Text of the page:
Voyageurs National Park: The Battle to Create Minnesota's National Park

Voyageurs National Park: The Battle to Create Minnesota's National Park

Voyageurs National Park: The Battle to Create Minnesota's National Park

Voyageurs National Park: The Battle to Create Minnesota's National Park


"When President Nixon signed the legislation authorizing the establishment of Voyageurs National Park on January 8, 1971, almost eighty years had passed since Minnesota's government initially petitioned to create a national park in the northern portion of the state." "Voyageurs National Park chronicles the complex legal and political campaign to found Minnesota's only national park. Concentrating on the period from 1962 to 1975, Witzig identifies and explains the central issues surrounding the campaign, including land acquisition policy, local concerns and opposition to the park, interagency conflict over U.S. forest lands, antifederal attitudes in northeastern Minnesota, and the overstated case for the economic benefits a national park would bring. Witzig covers the dispute over the inclusion of Crane Lake in the park and focuses on the many individuals and groups who were instrumental in the establishment of Voyageurs National Park, such as Governor Elmer L. Andersen, John A. Blatnik, Sigurd F. Olson, and Rita Shemesh." Title Summary field provided by Blackwell North America, Inc. All Rights Reserved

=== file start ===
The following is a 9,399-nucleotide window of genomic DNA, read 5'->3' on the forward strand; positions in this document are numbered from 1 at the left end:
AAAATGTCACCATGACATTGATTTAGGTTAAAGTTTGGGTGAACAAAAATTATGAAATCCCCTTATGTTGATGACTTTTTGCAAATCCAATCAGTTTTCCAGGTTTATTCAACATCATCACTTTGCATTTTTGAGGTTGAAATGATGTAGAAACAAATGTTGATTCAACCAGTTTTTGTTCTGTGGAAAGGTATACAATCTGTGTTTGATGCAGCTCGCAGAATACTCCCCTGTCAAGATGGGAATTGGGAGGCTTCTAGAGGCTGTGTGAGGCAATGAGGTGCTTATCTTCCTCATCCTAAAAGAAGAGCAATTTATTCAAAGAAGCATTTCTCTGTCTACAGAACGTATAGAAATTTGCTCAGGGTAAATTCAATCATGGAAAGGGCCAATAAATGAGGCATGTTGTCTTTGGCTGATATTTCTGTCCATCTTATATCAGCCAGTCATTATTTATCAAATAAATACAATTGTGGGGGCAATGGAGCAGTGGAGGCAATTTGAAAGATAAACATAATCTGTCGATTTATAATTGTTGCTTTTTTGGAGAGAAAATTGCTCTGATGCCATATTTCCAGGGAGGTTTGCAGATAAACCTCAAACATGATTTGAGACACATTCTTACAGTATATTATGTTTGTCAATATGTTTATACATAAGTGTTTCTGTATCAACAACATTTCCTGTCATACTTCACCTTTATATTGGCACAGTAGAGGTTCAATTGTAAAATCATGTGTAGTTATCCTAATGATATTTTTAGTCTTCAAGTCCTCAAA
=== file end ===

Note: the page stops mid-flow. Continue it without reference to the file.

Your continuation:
Elmer L. Andersen

August 22, 1987, was a bright day at Voyageurs National Park. the sun was glancing off the ripples of Rainy Lake, making it a sea of diamonds. a large crowd in a festive mood had gathered for the dedication of Rainy Lake Visitor Center, the first visitor center in Voyageurs National Park, equipped so completely that a family could come without gear of any kind and have a Voyageurs Park experience. in addition to the visitor center, there was a dock and launches to take people out onto the water for a cruise around the islands, so they could get a real feeling for Voyageurs Park.

Fred Witzig has done a wonderful job capturing the story behind that accomplishment. It started in 1962 when a few people, including National Park Service director Conrad Wirth, son of Theodore Wirth of Minneapolis park-planning fame, toured the area. Those people decided that day that the area justified study for national park status. Twenty-five years later, in 1987, the job was complete: twenty years of planning, land exchange, state legislation, and other preparation to convince Congress to authorize and establish the park, and then five more years for the appropriation to outfit the park so it was ready to receive visitors.

Fred Witzig was in at the beginning. He must have kept careful notes because he has rendered a splendid service in recording things as they happened, in the way they happened, and with the cast of characters who caused them to happen. As I read the manuscript of his fine book, I kept wondering if he would mention this event or that event, and he always did; I wondered if he would give adequate recognition to this . . .

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